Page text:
I'll admit this up front, I recorded this on an Ipad on the way home the week before the Inauguration, 2017, so it's in the future tense. Our President has been in office for about two weeks now and I just found this audio Snippet on my Google drive.
I should know better when I hear cannon fire at the work place.. I left my job on the 13th of Jan that night and heard the steady syncopation of BOOM BOOM BOOM BOOM and it took me a few minutes to realize what I was listening to. The Old Guard Saluting Battery, practicing for their big moment of giving the new President a 21 gun salute. Someone has to do this.. and if they are going to do it, they are going to do it right. I've seen this many times, and they are a good outfit-- thoroughly professional. In the short gloomy dusk of a Friday evening in January, it completely mystified me for a moment. Only in Washington!
Sometimes, the Bad Seed is the one you don't immediately notice.
Attached is my entry into Laurence Simon's 100 Word Podcast challenge. The theme is "PAN".
This is an interesting Irish short story by Mr. Eoin Flynn, written in 2004 and copyright Eoin Flynn. It's hard to categorize this story. It seems wistful at first, yet has elements that are downright supernatural towards the end, even a bit of a horror story, even. Who needs a category, eh?
This is a short read to test my new pop filter (which worked) but I was recording late-ish and it's not my best read by far. My attempts to lapse into a Gaelic accent are awful, but I was game to give it a go.
"The vicarage is bad indeed, as bad as any vicarage in Christendom. But the vicar whose sinecure it is is, shall we say, a fair to middling vicar. I would not call him good, but he is by no means as bad as the Bad Vicar of old.”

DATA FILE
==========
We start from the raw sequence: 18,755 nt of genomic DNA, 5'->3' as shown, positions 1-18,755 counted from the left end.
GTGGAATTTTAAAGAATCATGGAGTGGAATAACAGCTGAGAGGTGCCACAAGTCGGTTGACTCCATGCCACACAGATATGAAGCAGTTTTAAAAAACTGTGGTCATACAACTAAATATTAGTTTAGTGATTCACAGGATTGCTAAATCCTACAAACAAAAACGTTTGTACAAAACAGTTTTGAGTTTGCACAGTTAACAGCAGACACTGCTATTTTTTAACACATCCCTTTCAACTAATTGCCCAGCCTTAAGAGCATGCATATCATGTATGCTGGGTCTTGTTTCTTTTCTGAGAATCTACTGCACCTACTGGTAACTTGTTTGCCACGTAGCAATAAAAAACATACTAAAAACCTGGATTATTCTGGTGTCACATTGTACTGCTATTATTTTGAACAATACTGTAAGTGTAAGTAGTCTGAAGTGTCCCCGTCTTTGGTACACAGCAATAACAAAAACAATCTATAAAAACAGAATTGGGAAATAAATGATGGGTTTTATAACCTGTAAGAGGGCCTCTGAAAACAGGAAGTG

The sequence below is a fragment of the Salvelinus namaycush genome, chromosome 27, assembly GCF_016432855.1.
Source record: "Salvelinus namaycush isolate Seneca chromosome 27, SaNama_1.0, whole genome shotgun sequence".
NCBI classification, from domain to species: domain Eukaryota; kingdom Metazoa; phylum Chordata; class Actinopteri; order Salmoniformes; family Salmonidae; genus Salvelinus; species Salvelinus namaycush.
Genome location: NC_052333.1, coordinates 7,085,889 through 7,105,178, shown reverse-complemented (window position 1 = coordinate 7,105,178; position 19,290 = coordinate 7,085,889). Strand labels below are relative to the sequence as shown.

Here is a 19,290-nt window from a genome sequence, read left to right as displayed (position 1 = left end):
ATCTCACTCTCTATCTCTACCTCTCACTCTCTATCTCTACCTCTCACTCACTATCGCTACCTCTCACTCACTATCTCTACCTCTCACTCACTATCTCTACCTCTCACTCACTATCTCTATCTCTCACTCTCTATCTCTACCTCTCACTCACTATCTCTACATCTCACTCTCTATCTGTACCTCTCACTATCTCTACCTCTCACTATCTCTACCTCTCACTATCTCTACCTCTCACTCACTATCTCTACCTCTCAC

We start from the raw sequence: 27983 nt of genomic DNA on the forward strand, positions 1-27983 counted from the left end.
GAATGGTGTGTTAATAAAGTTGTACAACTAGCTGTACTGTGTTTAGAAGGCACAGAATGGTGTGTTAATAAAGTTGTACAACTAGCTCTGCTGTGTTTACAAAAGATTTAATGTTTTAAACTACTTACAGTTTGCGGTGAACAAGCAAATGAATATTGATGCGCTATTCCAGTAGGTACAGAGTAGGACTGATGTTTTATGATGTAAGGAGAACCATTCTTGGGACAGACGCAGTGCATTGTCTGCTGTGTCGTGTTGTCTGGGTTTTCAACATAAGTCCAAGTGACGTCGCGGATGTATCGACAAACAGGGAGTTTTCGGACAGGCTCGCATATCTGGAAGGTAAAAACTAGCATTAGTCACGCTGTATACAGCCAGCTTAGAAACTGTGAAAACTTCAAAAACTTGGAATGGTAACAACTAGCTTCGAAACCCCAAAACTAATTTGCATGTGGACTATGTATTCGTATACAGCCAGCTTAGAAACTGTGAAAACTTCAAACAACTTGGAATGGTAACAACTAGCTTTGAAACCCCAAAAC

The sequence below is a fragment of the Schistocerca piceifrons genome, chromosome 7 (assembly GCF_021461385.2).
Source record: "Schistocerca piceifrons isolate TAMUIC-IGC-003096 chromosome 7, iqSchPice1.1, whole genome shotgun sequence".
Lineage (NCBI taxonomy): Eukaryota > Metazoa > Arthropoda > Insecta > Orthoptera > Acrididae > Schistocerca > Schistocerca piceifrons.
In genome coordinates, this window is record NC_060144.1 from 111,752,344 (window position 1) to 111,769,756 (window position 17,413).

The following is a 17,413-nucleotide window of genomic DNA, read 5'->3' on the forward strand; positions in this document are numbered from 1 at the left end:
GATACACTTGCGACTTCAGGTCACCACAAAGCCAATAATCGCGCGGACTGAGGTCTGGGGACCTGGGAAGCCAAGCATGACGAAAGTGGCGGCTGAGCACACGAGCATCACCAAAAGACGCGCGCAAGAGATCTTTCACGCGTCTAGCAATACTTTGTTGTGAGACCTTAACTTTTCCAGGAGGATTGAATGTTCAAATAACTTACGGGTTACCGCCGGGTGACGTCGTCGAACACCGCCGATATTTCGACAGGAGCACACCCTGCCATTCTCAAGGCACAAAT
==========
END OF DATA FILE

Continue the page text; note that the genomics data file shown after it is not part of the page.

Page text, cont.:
Not for the faint of heart, Mr. Key's spine tingling tale of a monstrous vicar of old and the evil that he wrought!
It was high time we did a Frank Key piece here, and this tickled my fancy when it was written two years ago.
Born of Man and Woman is a story I read as a younger teenager-- probably 13 or so, and I recall it being in one of those Science Fiction Hall of Fame anthologies edited by Robert Silverberg. It's one of those stories that sticks with you.. Matheson paints a vivid picture of the unnamed child's suffering by having him recount events in a broken journal form. At the end of the story, you have to ask yourself who the real monsters are.
This tiny little story is by one of my favorite writers to ever grace the tiny screen, Mr. Richard Matheson, who passed away on June 23rd of this year (2013). Matheson was perhaps the finest writer for television of the 20th century; many famous Twilight Zones bear his mark, including the famous Nightmare at 50,000 Feet (the original).
Written as a parable about nuclear war, it was not received well, and in some jurisdictions people actually wanted it banned. I rather like the darkly ironic tone and imagery of this short-short piece. I have always read it very differently from the author's intent, and took the allegory as representing the madness of popular culture. Go figure!
Jennifer Pashley's enigmatic story is published HERE. All rights reserved.
I liked it. Short, and with a mordant twist at the end.
A GOLDEN HOPE CHRISTMAS was famed pulp writer Robert E. Howard's first commercial sale of sorts, as he won a cash prize for publishing it in the local school newspaper.
It seemed in keeping with the season.